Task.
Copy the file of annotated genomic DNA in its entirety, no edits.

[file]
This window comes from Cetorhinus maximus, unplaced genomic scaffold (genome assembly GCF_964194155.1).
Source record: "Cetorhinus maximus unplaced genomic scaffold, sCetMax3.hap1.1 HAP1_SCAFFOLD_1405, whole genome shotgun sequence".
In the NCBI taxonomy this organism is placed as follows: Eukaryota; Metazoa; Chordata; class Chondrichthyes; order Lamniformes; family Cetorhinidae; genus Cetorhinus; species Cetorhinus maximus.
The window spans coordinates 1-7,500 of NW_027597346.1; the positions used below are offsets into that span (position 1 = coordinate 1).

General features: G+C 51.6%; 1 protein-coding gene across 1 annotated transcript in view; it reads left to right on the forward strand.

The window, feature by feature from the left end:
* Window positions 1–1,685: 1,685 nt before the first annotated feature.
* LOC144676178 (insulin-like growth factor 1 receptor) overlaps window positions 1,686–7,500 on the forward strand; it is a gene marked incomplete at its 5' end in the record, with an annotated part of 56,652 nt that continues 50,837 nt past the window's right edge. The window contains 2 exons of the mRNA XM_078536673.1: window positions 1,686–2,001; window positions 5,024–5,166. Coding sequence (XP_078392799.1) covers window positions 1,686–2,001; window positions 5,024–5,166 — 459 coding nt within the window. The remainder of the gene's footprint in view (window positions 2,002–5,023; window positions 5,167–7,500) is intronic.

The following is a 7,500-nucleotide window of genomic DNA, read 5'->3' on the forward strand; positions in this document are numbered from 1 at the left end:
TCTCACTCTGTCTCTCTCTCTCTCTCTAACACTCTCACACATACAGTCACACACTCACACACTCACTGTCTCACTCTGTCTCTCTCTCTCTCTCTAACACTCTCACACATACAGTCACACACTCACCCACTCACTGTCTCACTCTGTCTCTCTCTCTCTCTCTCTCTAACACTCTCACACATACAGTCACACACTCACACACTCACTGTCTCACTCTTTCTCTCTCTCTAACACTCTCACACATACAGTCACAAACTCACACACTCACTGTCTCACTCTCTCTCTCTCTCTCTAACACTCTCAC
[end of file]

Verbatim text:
This window comes from Cetorhinus maximus, unplaced genomic scaffold (genome assembly GCF_964194155.1).
Source record: "Cetorhinus maximus unplaced genomic scaffold, sCetMax3.hap1.1 HAP1_SCAFFOLD_1405, whole genome shotgun sequence".
In the NCBI taxonomy this organism is placed as follows: Eukaryota; Metazoa; Chordata; class Chondrichthyes; order Lamniformes; family Cetorhinidae; genus Cetorhinus; species Cetorhinus maximus.
The window spans coordinates 1-7,500 of NW_027597346.1; the positions used below are offsets into that span (position 1 = coordinate 1).

General features: G+C 51.6%; 1 protein-coding gene across 1 annotated transcript in view; it reads left to right on the forward strand.

The window, feature by feature from the left end:
* Window positions 1–1,685: 1,685 nt before the first annotated feature.
* LOC144676178 (insulin-like growth factor 1 receptor) overlaps window positions 1,686–7,500 on the forward strand; it is a gene marked incomplete at its 5' end in the record, with an annotated part of 56,652 nt that continues 50,837 nt past the window's right edge. The window contains 2 exons of the mRNA XM_078536673.1: window positions 1,686–2,001; window positions 5,024–5,166. Coding sequence (XP_078392799.1) covers window positions 1,686–2,001; window positions 5,024–5,166 — 459 coding nt within the window. The remainder of the gene's footprint in view (window positions 2,002–5,023; window positions 5,167–7,500) is intronic.

The following is a 7,500-nucleotide window of genomic DNA, read 5'->3' on the forward strand; positions in this document are numbered from 1 at the left end:
TCTCACTCTGTCTCTCTCTCTCTCTCTAACACTCTCACACATACAGTCACACACTCACACACTCACTGTCTCACTCTGTCTCTCTCTCTCTCTCTAACACTCTCACACATACAGTCACACACTCACCCACTCACTGTCTCACTCTGTCTCTCTCTCTCTCTCTCTCTAACACTCTCACACATACAGTCACACACTCACACACTCACTGTCTCACTCTTTCTCTCTCTCTAACACTCTCACACATACAGTCACAAACTCACACACTCACTGTCTCACTCTCTCTCTCTCTCTCTAACACTCTCAC